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OSU prof’s grant-funded zebrafish study may curb need to use animals for chemical testing

Zebrafish in the lab of Robyn Tanguay at Oregon State University
Lynn Ketchum/OSU
Zebrafish in the lab of Robyn Tanguay at Oregon State University

CORVALLIS, Ore. (KTVZ) – An Oregon State University toxicologist has received a $7 million grant to study the biological impacts of chemicals, which could potentially lead to reducing or eliminating the need for chemical testing on animals

Robyn Tanguay, a distinguished professor in Oregon State University’s College of Agricultural Sciences, is the recipient of the eight-year grant in the field of predictive toxicology from the National Institute of Environmental Health Sciences.

For the past 20 years, Tanguay has pioneered the use of zebrafish in toxicology research, publishing more than 200 papers and leading several large teams from her 17,000-square-foot Sinnhuber Aquatic Research Laboratory. 

Zebrafish are ideal for toxicology research because they are vertebrates that grow incredibly fast — a tiny egg will become a recognizable fish in just 24 hours. This allows scientists to observe the biological effects of chemicals at various stages of development. Eighty-four percent of chemicals known to affect human development affect zebrafish development in similar ways.

With the grant, Tanguay plans to address a problem with chemical studies: they typically focus on one chemical at a time, which is slow-moving considering the scale and mixture of chemicals in the environment. More than 80,000 chemicals have been commercialized, and regulatory agencies have only tested the toxicity of about 1% of them

The National Institute of Environmental Health Sciences identified predictive toxicology as a strategic goal for advancing environmental health science, and Tanguay believes that zebrafish modeling has enormous potential benefits to environmental health, as well as the economy.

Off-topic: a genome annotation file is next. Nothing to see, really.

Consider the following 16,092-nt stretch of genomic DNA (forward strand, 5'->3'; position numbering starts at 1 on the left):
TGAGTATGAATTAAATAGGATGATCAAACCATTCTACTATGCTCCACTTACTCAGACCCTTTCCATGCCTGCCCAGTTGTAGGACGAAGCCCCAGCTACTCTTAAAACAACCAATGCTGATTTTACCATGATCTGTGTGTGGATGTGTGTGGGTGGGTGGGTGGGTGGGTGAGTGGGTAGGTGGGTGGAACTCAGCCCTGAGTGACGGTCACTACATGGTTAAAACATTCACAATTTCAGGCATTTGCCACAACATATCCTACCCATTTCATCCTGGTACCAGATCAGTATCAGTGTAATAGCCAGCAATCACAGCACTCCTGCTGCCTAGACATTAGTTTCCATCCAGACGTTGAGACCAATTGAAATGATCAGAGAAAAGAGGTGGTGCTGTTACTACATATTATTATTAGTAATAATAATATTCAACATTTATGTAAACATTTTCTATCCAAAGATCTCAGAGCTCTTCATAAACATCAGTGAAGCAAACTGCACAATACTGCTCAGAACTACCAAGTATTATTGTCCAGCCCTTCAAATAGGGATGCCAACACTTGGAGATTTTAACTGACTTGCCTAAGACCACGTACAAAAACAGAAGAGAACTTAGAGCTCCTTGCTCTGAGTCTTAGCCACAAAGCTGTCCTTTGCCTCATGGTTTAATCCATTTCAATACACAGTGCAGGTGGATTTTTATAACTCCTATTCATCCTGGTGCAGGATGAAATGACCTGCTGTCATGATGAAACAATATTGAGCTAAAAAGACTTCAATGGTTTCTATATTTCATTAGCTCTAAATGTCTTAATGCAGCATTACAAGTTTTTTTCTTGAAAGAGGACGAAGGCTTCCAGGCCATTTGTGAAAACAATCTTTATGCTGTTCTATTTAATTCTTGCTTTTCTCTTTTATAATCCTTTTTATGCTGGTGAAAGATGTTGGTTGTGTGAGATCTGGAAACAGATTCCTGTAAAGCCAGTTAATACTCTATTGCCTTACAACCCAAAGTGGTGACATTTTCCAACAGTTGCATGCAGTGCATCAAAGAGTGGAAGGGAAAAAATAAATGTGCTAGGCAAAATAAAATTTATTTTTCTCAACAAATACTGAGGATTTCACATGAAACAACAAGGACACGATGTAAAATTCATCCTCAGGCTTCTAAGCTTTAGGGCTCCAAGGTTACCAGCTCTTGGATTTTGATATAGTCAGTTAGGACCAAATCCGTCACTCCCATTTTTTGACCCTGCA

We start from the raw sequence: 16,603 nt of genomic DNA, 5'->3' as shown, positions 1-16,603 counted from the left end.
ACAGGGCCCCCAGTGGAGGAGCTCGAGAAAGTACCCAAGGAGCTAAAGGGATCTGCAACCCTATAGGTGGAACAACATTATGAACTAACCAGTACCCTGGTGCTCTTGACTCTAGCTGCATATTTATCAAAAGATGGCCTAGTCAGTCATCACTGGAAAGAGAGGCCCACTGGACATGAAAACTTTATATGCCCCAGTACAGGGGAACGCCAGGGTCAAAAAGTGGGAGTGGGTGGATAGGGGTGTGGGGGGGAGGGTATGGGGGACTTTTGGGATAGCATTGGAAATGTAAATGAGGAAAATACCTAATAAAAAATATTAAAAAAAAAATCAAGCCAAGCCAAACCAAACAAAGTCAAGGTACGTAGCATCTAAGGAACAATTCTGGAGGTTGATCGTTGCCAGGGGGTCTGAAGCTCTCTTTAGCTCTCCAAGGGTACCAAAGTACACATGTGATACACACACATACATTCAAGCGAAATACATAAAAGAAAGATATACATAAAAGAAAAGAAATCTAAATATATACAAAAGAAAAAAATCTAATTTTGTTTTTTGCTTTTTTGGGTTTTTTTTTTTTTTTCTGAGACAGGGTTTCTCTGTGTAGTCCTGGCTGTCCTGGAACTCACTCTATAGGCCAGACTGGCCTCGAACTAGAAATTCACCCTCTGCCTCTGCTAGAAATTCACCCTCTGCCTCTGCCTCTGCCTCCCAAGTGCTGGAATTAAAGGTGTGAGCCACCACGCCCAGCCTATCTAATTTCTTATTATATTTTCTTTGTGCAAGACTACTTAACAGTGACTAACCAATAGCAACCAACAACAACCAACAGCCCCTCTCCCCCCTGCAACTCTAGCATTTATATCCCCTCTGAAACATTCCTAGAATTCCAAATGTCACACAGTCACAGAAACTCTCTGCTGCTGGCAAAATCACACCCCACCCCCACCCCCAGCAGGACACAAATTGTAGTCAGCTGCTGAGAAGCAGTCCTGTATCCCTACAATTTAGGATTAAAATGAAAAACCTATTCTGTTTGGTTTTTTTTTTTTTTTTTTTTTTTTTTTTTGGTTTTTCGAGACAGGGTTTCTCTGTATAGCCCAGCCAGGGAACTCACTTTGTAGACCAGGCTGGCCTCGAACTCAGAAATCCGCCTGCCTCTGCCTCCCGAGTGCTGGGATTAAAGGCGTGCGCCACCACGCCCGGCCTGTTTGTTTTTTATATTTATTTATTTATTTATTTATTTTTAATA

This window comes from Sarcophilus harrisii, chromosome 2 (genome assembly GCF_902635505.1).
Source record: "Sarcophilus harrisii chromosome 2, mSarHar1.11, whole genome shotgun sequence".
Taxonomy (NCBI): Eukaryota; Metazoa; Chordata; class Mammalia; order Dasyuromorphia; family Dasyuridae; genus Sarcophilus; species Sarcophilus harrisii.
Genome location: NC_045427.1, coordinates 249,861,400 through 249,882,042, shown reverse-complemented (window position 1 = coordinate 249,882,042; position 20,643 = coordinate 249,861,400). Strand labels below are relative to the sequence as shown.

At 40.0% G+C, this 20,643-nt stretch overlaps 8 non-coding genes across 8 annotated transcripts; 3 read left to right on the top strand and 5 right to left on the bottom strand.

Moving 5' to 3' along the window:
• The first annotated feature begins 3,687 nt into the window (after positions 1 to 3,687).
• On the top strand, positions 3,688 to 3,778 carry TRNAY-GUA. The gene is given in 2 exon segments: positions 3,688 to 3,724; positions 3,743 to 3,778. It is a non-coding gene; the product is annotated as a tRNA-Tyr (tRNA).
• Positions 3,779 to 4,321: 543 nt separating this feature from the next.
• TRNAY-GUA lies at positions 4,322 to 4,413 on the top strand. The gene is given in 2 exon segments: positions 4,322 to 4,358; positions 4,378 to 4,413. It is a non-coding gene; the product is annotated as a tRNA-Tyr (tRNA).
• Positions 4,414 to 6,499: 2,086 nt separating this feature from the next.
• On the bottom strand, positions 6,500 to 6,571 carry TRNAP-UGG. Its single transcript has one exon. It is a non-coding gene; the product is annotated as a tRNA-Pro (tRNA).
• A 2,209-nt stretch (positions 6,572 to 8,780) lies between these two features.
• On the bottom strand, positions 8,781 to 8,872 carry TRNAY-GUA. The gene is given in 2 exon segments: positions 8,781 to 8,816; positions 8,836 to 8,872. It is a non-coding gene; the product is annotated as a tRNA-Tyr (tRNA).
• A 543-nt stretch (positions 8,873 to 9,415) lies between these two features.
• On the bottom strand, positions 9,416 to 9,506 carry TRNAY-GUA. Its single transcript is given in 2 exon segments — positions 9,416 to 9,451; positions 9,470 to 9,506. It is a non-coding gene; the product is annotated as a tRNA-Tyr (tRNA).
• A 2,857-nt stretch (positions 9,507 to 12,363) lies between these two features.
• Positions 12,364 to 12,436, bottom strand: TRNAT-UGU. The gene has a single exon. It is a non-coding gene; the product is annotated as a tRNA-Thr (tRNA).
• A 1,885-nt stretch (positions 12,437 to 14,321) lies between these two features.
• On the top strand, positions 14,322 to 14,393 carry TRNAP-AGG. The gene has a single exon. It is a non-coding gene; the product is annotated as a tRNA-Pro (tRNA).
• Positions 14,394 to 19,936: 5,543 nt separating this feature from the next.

“My group likes to solve problems,” Tanguay said. “It’s what we do.” Until now, the problems they have solved have been focused and specific. This new grant changes that.

Tanguay plans to ramp up testing on a massive scale — by exposing millions of embryonic zebrafish to a library of 10,000 chemicals commonly found in food additives, medicines, consumer products and industrial chemicals. She will collaborate with data scientists to examine correlations among chemical structure, exposure, phenotype, behavior and gene response

This will provide insight into how the structure of a chemical determines its toxicity and greatly reduces the time and cost of discovering how chemical networks are related to human disease.

“The zebrafish is the only vertebrate model in which it is technically and economically feasible to complete a predictive toxicological study of this depth and breadth,” Tanguay said.

Tanguay is particularly excited by this grant, because, unlike traditional grants, it gives researchers carte blanche to follow their scientific instincts. 

“The problem with specific projects is that they are tied to specific outcomes, and often limited in scope,” she said. “This funding program removes those limitations.”

The National Institute of Environmental Health Sciences created the RIVER (Revolutionizing Innovative, Visionary Environmental health Research) program “to support people, not projects.” The program rewards “outstanding environmental health sciences researchers who demonstrate a broad vision and potential for continuing their impactful research with increased scientific flexibility, stability in funding, and administrative efficiency.”

“It gives scientists the creative freedom to explore big ideas,” Tanguay said.

Article Topic Follows: Oregon-Northwest

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